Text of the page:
‘It was the most colourful, uplifting show,’ Says Pharmacist
TORONTO—Many who see Shen Yun Performing Arts say they find the group’s presentation of China’s ancient culture inspiring and uplifting.
That pretty much summed up Amira Khalil’s experience, too, after she saw the Shen Yun matinee performance at the Sony Centre in Toronto on April 23.
“It was fantastic. It was the most colourful, uplfting show I think I’ve ever seen. It’s absolutely fantastic,” said Ms. Khalil, a pharmacist.
“I just feel so up and happy,” she added. “I feel hopeful anyways, but it is an uplifting and positive show, definitely.”
It was much the same for her friend Paula Mitchell, a dog walker and pet sitter.
“Positive, uplifting,” she said of the performance.
“I loved the costumes. I loved the dancing. It’s like they were dancers suspended in air. They were just so light on their feet. And it was just that it was very beautiful, very classy, very decent. I loved it. We will be back.”
New York-based Shen Yun takes stories and legends from China’s 5,000-year history and presenting them to audiences through live orchestral music and dance—both ethnic and folk dances as well as classical Chinese dance, an ancient art form that is being revived by Shen Yun.
Ms. Khalil described the dancing as “top notch.”
“They are like very talented, very gifted, first class. All in sync, synchronized,” she said.
Shen Yun’s orchestra and its unique blend of Chinese and Western instruments also came in for praise.
“Loved it, absolutely fantastic. I just couldn’t even believe it was real—like not taped or something,” said Ms. Mitchell.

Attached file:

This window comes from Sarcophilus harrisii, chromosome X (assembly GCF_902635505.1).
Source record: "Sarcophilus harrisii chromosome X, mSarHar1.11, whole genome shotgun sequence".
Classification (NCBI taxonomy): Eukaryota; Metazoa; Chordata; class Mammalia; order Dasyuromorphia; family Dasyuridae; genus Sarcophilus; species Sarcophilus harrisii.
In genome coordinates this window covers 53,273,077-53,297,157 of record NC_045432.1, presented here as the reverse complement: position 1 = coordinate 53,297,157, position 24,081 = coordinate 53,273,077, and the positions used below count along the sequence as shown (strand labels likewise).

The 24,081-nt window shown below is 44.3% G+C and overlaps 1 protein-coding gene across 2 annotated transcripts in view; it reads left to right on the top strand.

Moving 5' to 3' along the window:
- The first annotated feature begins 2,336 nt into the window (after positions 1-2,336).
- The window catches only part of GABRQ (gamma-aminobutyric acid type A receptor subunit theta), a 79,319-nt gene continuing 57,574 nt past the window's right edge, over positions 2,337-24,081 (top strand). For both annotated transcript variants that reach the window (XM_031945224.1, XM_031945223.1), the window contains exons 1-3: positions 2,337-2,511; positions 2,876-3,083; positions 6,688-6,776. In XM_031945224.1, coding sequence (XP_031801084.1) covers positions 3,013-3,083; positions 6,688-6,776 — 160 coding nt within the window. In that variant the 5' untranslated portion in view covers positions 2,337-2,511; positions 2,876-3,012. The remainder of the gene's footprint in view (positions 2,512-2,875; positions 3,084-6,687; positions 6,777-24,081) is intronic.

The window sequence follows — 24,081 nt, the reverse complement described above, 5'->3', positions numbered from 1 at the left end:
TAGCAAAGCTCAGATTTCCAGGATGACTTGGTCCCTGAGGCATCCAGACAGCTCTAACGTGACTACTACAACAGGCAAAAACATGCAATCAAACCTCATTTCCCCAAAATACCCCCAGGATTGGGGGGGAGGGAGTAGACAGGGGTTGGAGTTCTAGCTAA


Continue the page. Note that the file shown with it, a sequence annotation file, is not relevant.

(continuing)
And they were especially enamoured with the erhu, a two-stringed instrument played with a bow that has a yearning, haunting sound.
“That was really amazing performance, very different. I’ve never seen that instrument played before,” said Ms. Khalil.
“Wonderful, wonderful,” said her friend.
‘I was a little bit in heaven’
Also attending the afternoon performance was skin specialist Edna Lelande, who said it was “really, really special.”
“You know what, there’s so much talent and spirit in it that I could feel that. I love it. And the movements, they are so gentle and so—it seemed that [the dancers] were walking on air. I was a little bit in heaven,” she said.
“And they put their whole heart [into it]. … We were right in the front so we could see their faces, their smiles, and they were dancing with love. I enjoyed that.”
Shen Yun portrays principles from Confucianism, Buddhism, and Taoism, such as compassion, justice, propriety, wisdom, and respect for the divine—values that are at the heart of traditional Chinese culture, according to the group’s website. Chinese culture was also believed by the ancients to
be divinely inspired.
This spiritual aspect of the performance was not lost on Ms. Lelande.
“That was really, really so powerful,” she said. “Fantastic. It is really, really special. I learned a lot about [the Shen Yun performers] today. Unbelievable. It’s lovely, and it’s spiritual, and it feels good. You come out of there and you are in another world; you feel better in a way.”
Reporting by Dongyu Teng, Matthew Little, and Joan Delaney
New York-based Shen Yun Performing Arts has four touring companies that perform simultaneously around the world. Shen Yun’s International Company is currently touring Eastern Canada. For more information, visit Shen Yun Performing Arts.
Epoch Times considers Shen Yun Performing Arts the significant cultural event of our time. We have proudly covered audience reaction since Shen Yun’s inception in 2006.